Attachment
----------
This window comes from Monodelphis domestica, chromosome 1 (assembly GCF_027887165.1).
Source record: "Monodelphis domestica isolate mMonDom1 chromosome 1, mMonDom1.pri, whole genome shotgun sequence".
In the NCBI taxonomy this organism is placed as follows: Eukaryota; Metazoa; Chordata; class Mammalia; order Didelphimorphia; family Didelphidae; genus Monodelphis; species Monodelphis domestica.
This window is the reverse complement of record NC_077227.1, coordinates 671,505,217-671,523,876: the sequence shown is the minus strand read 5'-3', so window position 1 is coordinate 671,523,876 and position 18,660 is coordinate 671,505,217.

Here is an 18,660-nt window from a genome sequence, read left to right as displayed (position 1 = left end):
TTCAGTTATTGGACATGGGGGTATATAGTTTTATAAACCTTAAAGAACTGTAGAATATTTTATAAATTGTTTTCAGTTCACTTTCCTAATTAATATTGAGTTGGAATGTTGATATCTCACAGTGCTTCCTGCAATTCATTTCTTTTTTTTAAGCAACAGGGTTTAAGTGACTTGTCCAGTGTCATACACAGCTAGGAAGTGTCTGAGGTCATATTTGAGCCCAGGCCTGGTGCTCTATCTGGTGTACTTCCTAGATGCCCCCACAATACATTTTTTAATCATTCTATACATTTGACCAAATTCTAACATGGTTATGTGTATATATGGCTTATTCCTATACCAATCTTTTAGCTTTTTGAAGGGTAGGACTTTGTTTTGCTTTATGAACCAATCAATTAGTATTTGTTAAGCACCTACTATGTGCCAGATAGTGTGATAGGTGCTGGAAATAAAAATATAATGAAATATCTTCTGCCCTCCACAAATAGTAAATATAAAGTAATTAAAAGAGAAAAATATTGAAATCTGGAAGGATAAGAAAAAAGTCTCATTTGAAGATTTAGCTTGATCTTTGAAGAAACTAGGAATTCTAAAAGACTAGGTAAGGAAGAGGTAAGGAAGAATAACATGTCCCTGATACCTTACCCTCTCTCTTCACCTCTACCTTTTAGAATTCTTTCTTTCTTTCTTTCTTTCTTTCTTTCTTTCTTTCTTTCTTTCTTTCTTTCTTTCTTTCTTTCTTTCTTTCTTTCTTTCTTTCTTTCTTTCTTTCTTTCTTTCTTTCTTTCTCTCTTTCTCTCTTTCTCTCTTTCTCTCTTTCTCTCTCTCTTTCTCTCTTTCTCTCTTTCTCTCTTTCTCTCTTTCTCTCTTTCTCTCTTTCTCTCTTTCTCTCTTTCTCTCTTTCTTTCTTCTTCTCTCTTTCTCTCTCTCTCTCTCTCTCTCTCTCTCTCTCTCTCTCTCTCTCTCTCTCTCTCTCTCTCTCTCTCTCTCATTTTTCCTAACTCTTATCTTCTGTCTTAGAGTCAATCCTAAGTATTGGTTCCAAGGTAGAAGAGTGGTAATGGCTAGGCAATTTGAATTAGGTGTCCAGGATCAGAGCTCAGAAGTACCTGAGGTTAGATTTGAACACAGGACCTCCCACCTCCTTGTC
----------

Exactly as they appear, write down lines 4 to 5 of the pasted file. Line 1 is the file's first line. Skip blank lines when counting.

This window is the reverse complement of record NC_077227.1, coordinates 671,505,217-671,523,876: the sequence shown is the minus strand read 5'-3', so window position 1 is coordinate 671,523,876 and position 18,660 is coordinate 671,505,217.

Here is an 18,660-nt window from a genome sequence, read left to right as displayed (position 1 = left end):